Mayberry v. Social Security Administration Commissioner, No. 6:2020cv06014 - Document 17 (W.D. Ark. 2020)

Court Description: MEMORANDUM OPINION. Signed by Honorable Barry A. Bryant on October 30, 2020. Judgment to be entered accordingly.(jlm)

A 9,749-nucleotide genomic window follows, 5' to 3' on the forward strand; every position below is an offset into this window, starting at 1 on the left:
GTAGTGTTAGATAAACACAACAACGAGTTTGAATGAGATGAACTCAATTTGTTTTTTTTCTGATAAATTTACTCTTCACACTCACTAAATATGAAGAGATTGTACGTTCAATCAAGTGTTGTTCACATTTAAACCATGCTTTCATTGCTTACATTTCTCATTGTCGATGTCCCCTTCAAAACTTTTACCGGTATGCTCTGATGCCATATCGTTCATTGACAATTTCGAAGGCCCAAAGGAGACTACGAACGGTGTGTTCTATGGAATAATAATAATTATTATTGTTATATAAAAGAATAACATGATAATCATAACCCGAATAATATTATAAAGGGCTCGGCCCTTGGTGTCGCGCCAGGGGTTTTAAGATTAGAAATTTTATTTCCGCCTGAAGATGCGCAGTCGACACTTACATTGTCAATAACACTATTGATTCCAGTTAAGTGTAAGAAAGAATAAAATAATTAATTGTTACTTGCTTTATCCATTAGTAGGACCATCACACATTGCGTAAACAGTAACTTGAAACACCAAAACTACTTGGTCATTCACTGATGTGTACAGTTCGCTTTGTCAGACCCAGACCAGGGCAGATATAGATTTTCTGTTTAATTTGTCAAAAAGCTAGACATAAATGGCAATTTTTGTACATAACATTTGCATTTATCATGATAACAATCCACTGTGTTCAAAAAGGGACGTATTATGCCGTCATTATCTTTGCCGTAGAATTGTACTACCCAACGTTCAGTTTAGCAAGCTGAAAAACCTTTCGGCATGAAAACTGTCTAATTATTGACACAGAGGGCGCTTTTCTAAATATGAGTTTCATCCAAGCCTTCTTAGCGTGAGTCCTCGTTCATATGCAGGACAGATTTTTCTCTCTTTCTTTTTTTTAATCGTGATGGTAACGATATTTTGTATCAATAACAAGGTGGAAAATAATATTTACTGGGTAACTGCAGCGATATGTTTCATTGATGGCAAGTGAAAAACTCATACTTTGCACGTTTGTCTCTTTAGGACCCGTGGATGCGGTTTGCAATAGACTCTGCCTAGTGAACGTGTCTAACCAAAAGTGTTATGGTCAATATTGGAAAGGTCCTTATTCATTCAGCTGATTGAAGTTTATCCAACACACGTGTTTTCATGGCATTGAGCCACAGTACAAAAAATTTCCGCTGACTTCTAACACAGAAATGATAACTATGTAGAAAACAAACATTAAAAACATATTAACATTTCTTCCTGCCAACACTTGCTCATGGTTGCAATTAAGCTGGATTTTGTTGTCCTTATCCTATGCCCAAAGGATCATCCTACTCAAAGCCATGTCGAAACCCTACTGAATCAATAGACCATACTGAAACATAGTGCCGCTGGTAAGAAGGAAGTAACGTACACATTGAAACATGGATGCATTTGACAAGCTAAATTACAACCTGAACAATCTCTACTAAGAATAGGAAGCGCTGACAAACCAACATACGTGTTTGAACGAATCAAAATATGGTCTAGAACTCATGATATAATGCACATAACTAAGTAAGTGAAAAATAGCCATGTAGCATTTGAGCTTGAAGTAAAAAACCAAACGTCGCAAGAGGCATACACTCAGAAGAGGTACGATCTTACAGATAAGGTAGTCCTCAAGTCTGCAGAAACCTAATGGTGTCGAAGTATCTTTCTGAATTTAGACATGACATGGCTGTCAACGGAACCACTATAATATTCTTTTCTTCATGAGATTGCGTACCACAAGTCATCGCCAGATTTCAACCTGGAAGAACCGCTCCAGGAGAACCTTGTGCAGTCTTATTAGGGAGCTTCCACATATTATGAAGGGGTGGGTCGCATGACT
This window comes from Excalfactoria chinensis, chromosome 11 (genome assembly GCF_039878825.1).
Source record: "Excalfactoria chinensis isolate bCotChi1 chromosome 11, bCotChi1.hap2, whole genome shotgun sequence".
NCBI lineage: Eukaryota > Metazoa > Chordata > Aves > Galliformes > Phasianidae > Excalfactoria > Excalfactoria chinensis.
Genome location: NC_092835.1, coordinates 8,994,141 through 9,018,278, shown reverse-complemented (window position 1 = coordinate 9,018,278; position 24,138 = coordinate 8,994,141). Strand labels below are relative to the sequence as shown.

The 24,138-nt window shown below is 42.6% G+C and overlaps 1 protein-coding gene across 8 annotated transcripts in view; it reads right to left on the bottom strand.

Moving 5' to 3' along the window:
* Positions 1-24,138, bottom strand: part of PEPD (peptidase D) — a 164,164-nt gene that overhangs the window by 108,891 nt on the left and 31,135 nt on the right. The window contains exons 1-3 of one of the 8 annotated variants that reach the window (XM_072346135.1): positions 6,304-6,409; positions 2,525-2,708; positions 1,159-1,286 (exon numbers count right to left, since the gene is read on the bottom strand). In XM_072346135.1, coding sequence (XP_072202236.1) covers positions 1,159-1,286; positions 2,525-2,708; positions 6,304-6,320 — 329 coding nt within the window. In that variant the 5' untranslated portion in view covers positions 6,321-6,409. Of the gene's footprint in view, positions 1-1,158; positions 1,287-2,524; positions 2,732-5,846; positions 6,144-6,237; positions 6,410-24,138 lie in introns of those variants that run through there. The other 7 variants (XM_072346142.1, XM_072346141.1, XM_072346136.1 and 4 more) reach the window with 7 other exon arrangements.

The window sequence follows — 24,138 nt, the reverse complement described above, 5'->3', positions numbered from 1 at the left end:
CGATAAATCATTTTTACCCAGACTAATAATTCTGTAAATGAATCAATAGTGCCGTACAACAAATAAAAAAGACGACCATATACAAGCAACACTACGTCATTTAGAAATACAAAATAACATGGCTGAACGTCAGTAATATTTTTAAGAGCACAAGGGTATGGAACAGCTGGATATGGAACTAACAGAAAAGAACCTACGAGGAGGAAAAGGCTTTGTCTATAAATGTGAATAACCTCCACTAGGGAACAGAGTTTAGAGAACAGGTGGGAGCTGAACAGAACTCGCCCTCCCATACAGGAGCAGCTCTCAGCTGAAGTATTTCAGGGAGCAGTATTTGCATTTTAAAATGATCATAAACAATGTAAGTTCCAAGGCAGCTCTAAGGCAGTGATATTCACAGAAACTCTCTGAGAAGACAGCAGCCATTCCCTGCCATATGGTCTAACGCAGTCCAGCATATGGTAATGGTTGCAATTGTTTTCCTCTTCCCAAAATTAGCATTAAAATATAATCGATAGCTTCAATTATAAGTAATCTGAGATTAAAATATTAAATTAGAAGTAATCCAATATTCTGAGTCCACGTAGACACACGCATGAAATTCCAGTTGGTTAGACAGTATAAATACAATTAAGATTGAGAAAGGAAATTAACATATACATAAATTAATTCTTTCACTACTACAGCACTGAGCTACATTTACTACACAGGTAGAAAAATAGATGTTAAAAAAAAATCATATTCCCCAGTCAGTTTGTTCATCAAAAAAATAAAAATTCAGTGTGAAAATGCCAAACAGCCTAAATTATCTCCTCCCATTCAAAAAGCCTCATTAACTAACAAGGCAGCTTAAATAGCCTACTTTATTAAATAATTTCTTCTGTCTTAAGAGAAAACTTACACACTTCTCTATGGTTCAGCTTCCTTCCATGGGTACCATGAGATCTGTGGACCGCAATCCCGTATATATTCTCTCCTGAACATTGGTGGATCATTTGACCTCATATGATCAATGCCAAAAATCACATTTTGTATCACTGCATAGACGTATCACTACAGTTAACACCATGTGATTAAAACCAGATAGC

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Mayberry v. Social Security Administration Commissioner Doc. 17 IN UNITED STATES DISTRICT COURT WESTERN DISTRICT OF ARKANSAS HOT SPRINGS DIVISION LINDA D. MAYBERRY vs. PLAINTIFF Civil No. 6:20-cv-06014 ANDREW SAUL, Commissioner, Social Security Administration DEFENDANT MEMORANDUM OPINION Plaintiff, Linda D. Mayberry, brings this action under 42 U.S.C. § 405(g), seeking judicial review of a decision of the Commissioner of Social Security Administration (Commissioner) denying her claim for supplemental security income (“SSI”) under Title XVI of the Social Security Act (hereinafter “the Act”), 42 U.S.C. §§ 423(d)(1)(A), 1382c(a)(3)(A). In this judicial review, the court must determine whether there is substantial evidence in the administrative record to support the Commissioner’s decision. See 42 U.S.C. § 405(g). The Parties have consented to the jurisdiction of a magistrate judge to conduct any and all proceedings in this case, including conducting the trial, ordering the entry of a final judgment, and conducting all post-judgment proceedings. ECF No. 5. Pursuant to this authority, the Court issues this memorandum opinion and orders the entry of a final judgment in this matter. 1. Background: Plaintiff protectively filed applications for DIB and SSI on September 3, 2017, and March 20, 2018, respectively. (Tr. 10) 1. In her applications, Plaintiff alleged being disabled due to diabetes and neuropathy with an alleged onset date of January 4, 2010. (Tr. 10, 151). Plaintiff’s application was denied initially and again upon reconsideration. (Tr. 10). Plaintiff requested an 1 References to the Transcript will be (Tr. ___) and refer to the document filed at ECF No. 10, These references are to the page number of the transcript itself not the ECF page number. 1 Dockets.Justia.com administrative hearing, and that administrative hearing was held on November 6, 2018. (Tr. 2445). At this hearing, Plaintiff was present and represented by counsel, Sherri McDonough. Id. Plaintiff and a Vocational Expert (“VE”) testified at the hearing. Id. At the hearing, Plaintiff amended her onset date to September 3, 2017, and voluntarily withdrew her request for hearing as it pertains to her DIB application for a period of disability and disability benefits. (Tr. 10, 27-29). Following the administrative hearing, on March 11, 2019, the ALJ entered an unfavorable decision. (Tr. 7-19). The ALJ found Plaintiff had not engaged in substantial gainful activity since her amended onset date of September 3, 2017. (Tr. 12, Finding 2). The ALJ determined Plaintiff had the severe impairments of: diabetes mellitus II with peripheral neuropathy, peripheral vascular disease and hypertension. (Tr. 12-14, Finding 3). Despite being severe, the ALJ determined those impairments did not meet or medically equal the requirements of any of the Listings of Impairments in 20 CFR Part 404, Subpart P, Appendix 1 (“Listings”). (Tr. 14, Finding 4). The ALJ considered Plaintiff’s subjective complaints and determined her RFC. (Tr. 1418, Finding 5). The ALJ evaluated Plaintiff’s subjective complaints and found her claimed limitations were not entirely consistent with the medical evidence and other evidence in the record. Id. The ALJ determined that Plaintiff retained the RFC to perform the full range of light work as defined in 20 CFR 416.967(b). Id. With the help of the VE, the ALJ found Plaintiff would be able to perform any of her Past Relevant Work (“PRW”) of machine operator-plastics blow molding. (Tr. 18, Finding 6). Based upon this finding, the ALJ determined Plaintiff was not disabled at any time from September 3, 2017, through the date of his decision. (Tr. 18, Finding 7). 2 On December 27, 2019, the Appeals Council denied Plaintiff’s request for review. (Tr. 15). On September 5, 2019, Plaintiff filed the present appeal. ECF No. 1. Both Parties have filed appeal briefs. ECF Nos. 15, 16. This case is now ready for decision. 2. Applicable Law: It is well-established that a claimant for Social Security disability benefits has the burden of proving his or her disability by establishing a physical or mental disability that lasted at least one year and that prevents him or her from engaging in any substantial gainful activity. See Cox v. Apfel, 160 F.3d 1203, 1206 (8th Cir. 1998); 42 U.S.C. §§ 423(d)(1)(A), 1382c(a)(3)(A). The Act defines a “physical or mental impairment” as “an impairment that results from anatomical, physiological, or psychological abnormalities which are demonstrable by medically acceptable clinical and laboratory diagnostic techniques.” 42 U.S.C. §§ 423(d)(3), 1382(3)(c). A plaintiff must show that his or her disability, not simply his or her impairment, has lasted for at least twelve consecutive months. See 42 U.S.C. § 423(d)(1)(A). To determine whether the adult claimant suffers from a disability, the Commissioner uses the familiar five-step sequential evaluation. He determines: (1) whether the claimant is presently engaged in a “substantial gainful activity”; (2) whether the claimant has a severe impairment that significantly limits the claimant’s physical or mental ability to perform basic work activities; (3) whether the claimant has an impairment that meets or equals a presumptively disabling impairment listed in the regulations (if so, the claimant is disabled without regard to age, education, and work experience); (4) whether the claimant has the Residual Functional Capacity (RFC) to perform his or her past relevant work; and (5) if the claimant cannot perform the past work, the burden shifts to the Commissioner to prove that there are other jobs in the national economy that the claimant can perform. See Cox, 160 F.3d at 1206; 20 C.F.R. §§ 404.1520(a)-(f). The fact finder only 3 considers the plaintiff’s age, education, and work experience in light of his or her RFC if the final stage of this analysis is reached. See 20 C.F.R. §§ 404.1520, 416.920 (2003). 3. Discussion: Plaintiff brings two points on appeal: 1) whether the ALJ erred in failing to fully and fairly develop the record regarding Plaintiff’s neuropathy and deep vein thrombosis; and 2) whether the ALJ erred in his evaluation of Plaintiff’s subjective complaints. ECF No. 15. The Commissioner argues the ALJ’s opinion was supported by substantial evidence, and the ALJ properly evaluated Plaintiff’s subjective complaints associated with her neuropathy. ECF No. 16. Of particular concern to the undersigned is the ALJ’s RFC determination. RFC is the most a person can do despite that person’s limitations. 20 C.F.R. § 404.1545(a)(1). It is assessed using all relevant evidence in the record. Id. This includes medical records, observations of treating physicians and others, and the claimant’s own descriptions of his or her limitations. Guilliams v. Barnhart, 393 F.3d 798, 801 (8th Cir. 2005); Eichelberger v. Barnhart, 390 F.3d 584, 591 (8th Cir. 2004). Limitations resulting from symptoms such as pain are also factored into the assessment. 20 C.F.R. § 404.1545(a)(3). The United States Court of Appeals for the Eighth Circuit has held that a “claimant’s residual functional capacity is a medical question.” Lauer v. Apfel, 245 F.3d 700, 704 (8th Cir. 2001). Therefore, an ALJ’s determination concerning a claimant’s RFC must be supported by medical evidence that addresses the claimant’s ability to function in the workplace. Lewis v. Barnhart, 353 F.3d 642, 646 (8th Cir. 2003). “[T]he ALJ is [also] required to set forth specifically a claimant’s limitations and to determine how those limitations affect h[er] RFC.” Id. In making his RFC determination, the ALJ gave little weight to the opinions offered by the state agency medical consultants. (Tr. 1382). The ALJ gave good reasons for affording little 4 weight to these opinions. However, The ALJ did not specifically consider any other opinion evidence. (Id.). The ALJ’s RFC determination must be supported by medical evidence that addresses Plaintiff’s ability to function in the workplace. “Well-settled precedent confirms that the ALJ bears a responsibility to develop the record fairly and fully, independent of the claimant’s burden to press his case.” Vossen v. Astrue, 612 F.3d 1011, 1016 (8th Cir. 2010) (quoting Snead v. Barnhart, 360 F.3d 834, 838 (8th Cir. 2004). Further evidence regarding Plaintiff’s ability to use both her hands and her feet is necessary for the full and fair development of this record. The Court finds the ALJ’s RFC determination is not supported by substantial evidence and requires remand to further develop the record and further consider Plaintiff’s maximum RFC. On remand, the ALJ is directed to address interrogatories to a medical professional requesting that said physician review Plaintiff's medical records; complete a RFC assessment regarding Plaintiff's capabilities during the time period in question; and give the objective basis for the opinion so that an informed decision can be made regarding Plaintiff's ability to perform basic work activities on a sustained basis. Alternatively, the ALJ may order a consultative examination, in which, the consultative examiner should be asked to review the medical evidence of record, perform examinations and appropriate testing needed to properly diagnosis Plaintiff's condition(s), and complete a medical assessment of Plaintiff's abilities to perform work related activities. See 20 C.F.R. § 416.917. With this evidence, the ALJ should then re-evaluate Plaintiff's RFC and specifically list in a hypothetical to a vocational expert any limitations that are indicated in the RFC assessments and supported by the evidence. The undersigned acknowledges that the ALJ’s decision may be the same after proper analysis. Nonetheless, proper analysis must occur. Groeper v. Sullivan, 932 F.2d 1234, 1239 (8th Cir. 1991). 5 1. Conclusion: Accordingly, the Court concludes that the ALJ’s decision is not supported by substantial evidence, and therefore, the denial of benefits to the Plaintiff should be reversed and this matter should be remanded to the Commissioner for further consideration pursuant to sentence four of 42 U.S.C. § 405(g). ENTERED this 30th day of October 2020. Barry A. Bryant /s/ HON. BARRY A. BRYANT U.S. MAGISTRATE JUDGE 6